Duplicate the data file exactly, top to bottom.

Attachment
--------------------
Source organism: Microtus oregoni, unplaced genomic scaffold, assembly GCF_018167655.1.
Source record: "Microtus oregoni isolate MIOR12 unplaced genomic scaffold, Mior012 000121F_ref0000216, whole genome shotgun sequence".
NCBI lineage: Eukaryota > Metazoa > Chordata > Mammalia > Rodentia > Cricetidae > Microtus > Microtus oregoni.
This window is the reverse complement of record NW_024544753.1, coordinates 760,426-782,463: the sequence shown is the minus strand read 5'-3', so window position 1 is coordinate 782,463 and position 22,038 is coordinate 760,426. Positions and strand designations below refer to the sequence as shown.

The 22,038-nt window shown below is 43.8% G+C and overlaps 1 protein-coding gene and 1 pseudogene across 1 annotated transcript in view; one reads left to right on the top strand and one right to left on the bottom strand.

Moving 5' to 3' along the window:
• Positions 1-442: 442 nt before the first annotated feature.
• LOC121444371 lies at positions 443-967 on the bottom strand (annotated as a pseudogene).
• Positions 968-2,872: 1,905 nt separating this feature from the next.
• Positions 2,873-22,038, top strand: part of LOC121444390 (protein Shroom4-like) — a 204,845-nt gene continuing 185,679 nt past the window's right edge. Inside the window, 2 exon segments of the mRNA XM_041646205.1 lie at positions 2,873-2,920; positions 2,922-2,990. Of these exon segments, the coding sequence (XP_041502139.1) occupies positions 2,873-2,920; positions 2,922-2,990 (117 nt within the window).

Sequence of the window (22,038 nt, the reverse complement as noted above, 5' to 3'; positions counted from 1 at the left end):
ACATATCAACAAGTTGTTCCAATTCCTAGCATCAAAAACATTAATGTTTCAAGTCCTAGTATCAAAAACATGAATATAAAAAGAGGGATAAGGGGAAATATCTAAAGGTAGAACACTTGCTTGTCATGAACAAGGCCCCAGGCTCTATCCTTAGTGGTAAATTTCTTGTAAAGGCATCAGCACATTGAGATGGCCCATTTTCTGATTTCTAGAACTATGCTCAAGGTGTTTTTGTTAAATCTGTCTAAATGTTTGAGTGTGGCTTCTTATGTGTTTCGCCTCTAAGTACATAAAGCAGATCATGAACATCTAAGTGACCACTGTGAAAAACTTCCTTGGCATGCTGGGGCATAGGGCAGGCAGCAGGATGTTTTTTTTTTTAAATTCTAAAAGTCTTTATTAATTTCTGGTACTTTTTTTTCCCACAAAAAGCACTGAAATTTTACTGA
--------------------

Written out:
Source organism: Microtus oregoni, unplaced genomic scaffold, assembly GCF_018167655.1.
Source record: "Microtus oregoni isolate MIOR12 unplaced genomic scaffold, Mior012 000121F_ref0000216, whole genome shotgun sequence".
NCBI lineage: Eukaryota > Metazoa > Chordata > Mammalia > Rodentia > Cricetidae > Microtus > Microtus oregoni.
This window is the reverse complement of record NW_024544753.1, coordinates 760,426-782,463: the sequence shown is the minus strand read 5'-3', so window position 1 is coordinate 782,463 and position 22,038 is coordinate 760,426. Positions and strand designations below refer to the sequence as shown.

The 22,038-nt window shown below is 43.8% G+C and overlaps 1 protein-coding gene and 1 pseudogene across 1 annotated transcript in view; one reads left to right on the top strand and one right to left on the bottom strand.

Moving 5' to 3' along the window:
• Positions 1-442: 442 nt before the first annotated feature.
• LOC121444371 lies at positions 443-967 on the bottom strand (annotated as a pseudogene).
• Positions 968-2,872: 1,905 nt separating this feature from the next.
• Positions 2,873-22,038, top strand: part of LOC121444390 (protein Shroom4-like) — a 204,845-nt gene continuing 185,679 nt past the window's right edge. Inside the window, 2 exon segments of the mRNA XM_041646205.1 lie at positions 2,873-2,920; positions 2,922-2,990. Of these exon segments, the coding sequence (XP_041502139.1) occupies positions 2,873-2,920; positions 2,922-2,990 (117 nt within the window).

Sequence of the window (22,038 nt, the reverse complement as noted above, 5' to 3'; positions counted from 1 at the left end):
ACATATCAACAAGTTGTTCCAATTCCTAGCATCAAAAACATTAATGTTTCAAGTCCTAGTATCAAAAACATGAATATAAAAAGAGGGATAAGGGGAAATATCTAAAGGTAGAACACTTGCTTGTCATGAACAAGGCCCCAGGCTCTATCCTTAGTGGTAAATTTCTTGTAAAGGCATCAGCACATTGAGATGGCCCATTTTCTGATTTCTAGAACTATGCTCAAGGTGTTTTTGTTAAATCTGTCTAAATGTTTGAGTGTGGCTTCTTATGTGTTTCGCCTCTAAGTACATAAAGCAGATCATGAACATCTAAGTGACCACTGTGAAAAACTTCCTTGGCATGCTGGGGCATAGGGCAGGCAGCAGGATGTTTTTTTTTTTAAATTCTAAAAGTCTTTATTAATTTCTGGTACTTTTTTTTCCCACAAAAAGCACTGAAATTTTACTGA